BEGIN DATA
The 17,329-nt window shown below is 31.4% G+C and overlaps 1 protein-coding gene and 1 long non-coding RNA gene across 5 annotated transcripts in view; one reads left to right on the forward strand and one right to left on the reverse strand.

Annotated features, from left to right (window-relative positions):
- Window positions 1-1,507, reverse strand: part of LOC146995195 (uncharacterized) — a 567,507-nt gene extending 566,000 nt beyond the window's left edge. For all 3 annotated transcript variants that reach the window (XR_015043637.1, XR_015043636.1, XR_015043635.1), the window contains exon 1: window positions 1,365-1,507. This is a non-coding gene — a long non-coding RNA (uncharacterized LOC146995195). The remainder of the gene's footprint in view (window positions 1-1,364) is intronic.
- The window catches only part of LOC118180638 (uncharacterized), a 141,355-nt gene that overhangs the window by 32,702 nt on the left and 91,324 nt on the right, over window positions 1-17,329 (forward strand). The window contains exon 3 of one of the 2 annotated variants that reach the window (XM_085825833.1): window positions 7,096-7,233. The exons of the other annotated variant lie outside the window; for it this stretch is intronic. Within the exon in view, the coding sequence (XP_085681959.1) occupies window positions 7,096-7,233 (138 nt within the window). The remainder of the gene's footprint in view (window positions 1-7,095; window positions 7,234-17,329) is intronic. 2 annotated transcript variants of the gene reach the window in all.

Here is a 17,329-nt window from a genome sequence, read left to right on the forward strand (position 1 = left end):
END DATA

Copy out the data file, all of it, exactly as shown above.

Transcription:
The 17,329-nt window shown below is 31.4% G+C and overlaps 1 protein-coding gene and 1 long non-coding RNA gene across 5 annotated transcripts in view; one reads left to right on the forward strand and one right to left on the reverse strand.

Annotated features, from left to right (window-relative positions):
- Window positions 1-1,507, reverse strand: part of LOC146995195 (uncharacterized) — a 567,507-nt gene extending 566,000 nt beyond the window's left edge. For all 3 annotated transcript variants that reach the window (XR_015043637.1, XR_015043636.1, XR_015043635.1), the window contains exon 1: window positions 1,365-1,507. This is a non-coding gene — a long non-coding RNA (uncharacterized LOC146995195). The remainder of the gene's footprint in view (window positions 1-1,364) is intronic.
- The window catches only part of LOC118180638 (uncharacterized), a 141,355-nt gene that overhangs the window by 32,702 nt on the left and 91,324 nt on the right, over window positions 1-17,329 (forward strand). The window contains exon 3 of one of the 2 annotated variants that reach the window (XM_085825833.1): window positions 7,096-7,233. The exons of the other annotated variant lie outside the window; for it this stretch is intronic. Within the exon in view, the coding sequence (XP_085681959.1) occupies window positions 7,096-7,233 (138 nt within the window). The remainder of the gene's footprint in view (window positions 1-7,095; window positions 7,234-17,329) is intronic. 2 annotated transcript variants of the gene reach the window in all.

Here is a 17,329-nt window from a genome sequence, read left to right on the forward strand (position 1 = left end):